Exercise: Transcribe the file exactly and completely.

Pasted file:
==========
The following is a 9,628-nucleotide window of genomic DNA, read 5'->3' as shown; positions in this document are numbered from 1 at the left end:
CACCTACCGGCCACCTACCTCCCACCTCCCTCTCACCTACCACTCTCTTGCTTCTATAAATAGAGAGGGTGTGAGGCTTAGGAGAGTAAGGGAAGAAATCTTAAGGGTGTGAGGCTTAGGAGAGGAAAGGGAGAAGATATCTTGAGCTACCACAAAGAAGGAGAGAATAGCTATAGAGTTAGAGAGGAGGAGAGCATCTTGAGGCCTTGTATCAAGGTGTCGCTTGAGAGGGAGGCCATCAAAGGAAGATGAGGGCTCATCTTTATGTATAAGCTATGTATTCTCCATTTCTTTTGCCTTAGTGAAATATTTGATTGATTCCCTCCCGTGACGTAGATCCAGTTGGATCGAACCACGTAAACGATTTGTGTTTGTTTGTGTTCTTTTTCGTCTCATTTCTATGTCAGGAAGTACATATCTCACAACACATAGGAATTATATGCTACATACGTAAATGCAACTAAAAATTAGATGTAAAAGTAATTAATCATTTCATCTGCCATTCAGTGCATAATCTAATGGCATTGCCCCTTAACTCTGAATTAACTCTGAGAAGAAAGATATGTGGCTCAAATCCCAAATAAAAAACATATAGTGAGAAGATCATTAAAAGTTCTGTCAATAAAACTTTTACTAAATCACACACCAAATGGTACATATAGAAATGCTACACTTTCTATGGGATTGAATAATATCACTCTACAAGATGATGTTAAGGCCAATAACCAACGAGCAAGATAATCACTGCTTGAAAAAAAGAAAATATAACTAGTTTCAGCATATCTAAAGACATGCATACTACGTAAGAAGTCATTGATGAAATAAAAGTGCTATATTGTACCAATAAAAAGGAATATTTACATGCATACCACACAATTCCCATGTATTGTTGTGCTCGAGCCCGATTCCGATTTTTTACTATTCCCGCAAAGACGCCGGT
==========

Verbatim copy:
The following is a 9,628-nucleotide window of genomic DNA, read 5'->3' as shown; positions in this document are numbered from 1 at the left end:
CACCTACCGGCCACCTACCTCCCACCTCCCTCTCACCTACCACTCTCTTGCTTCTATAAATAGAGAGGGTGTGAGGCTTAGGAGAGTAAGGGAAGAAATCTTAAGGGTGTGAGGCTTAGGAGAGGAAAGGGAGAAGATATCTTGAGCTACCACAAAGAAGGAGAGAATAGCTATAGAGTTAGAGAGGAGGAGAGCATCTTGAGGCCTTGTATCAAGGTGTCGCTTGAGAGGGAGGCCATCAAAGGAAGATGAGGGCTCATCTTTATGTATAAGCTATGTATTCTCCATTTCTTTTGCCTTAGTGAAATATTTGATTGATTCCCTCCCGTGACGTAGATCCAGTTGGATCGAACCACGTAAACGATTTGTGTTTGTTTGTGTTCTTTTTCGTCTCATTTCTATGTCAGGAAGTACATATCTCACAACACATAGGAATTATATGCTACATACGTAAATGCAACTAAAAATTAGATGTAAAAGTAATTAATCATTTCATCTGCCATTCAGTGCATAATCTAATGGCATTGCCCCTTAACTCTGAATTAACTCTGAGAAGAAAGATATGTGGCTCAAATCCCAAATAAAAAACATATAGTGAGAAGATCATTAAAAGTTCTGTCAATAAAACTTTTACTAAATCACACACCAAATGGTACATATAGAAATGCTACACTTTCTATGGGATTGAATAATATCACTCTACAAGATGATGTTAAGGCCAATAACCAACGAGCAAGATAATCACTGCTTGAAAAAAAGAAAATATAACTAGTTTCAGCATATCTAAAGACATGCATACTACGTAAGAAGTCATTGATGAAATAAAAGTGCTATATTGTACCAATAAAAAGGAATATTTACATGCATACCACACAATTCCCATGTATTGTTGTGCTCGAGCCCGATTCCGATTTTTTACTATTCCCGCAAAGACGCCGGT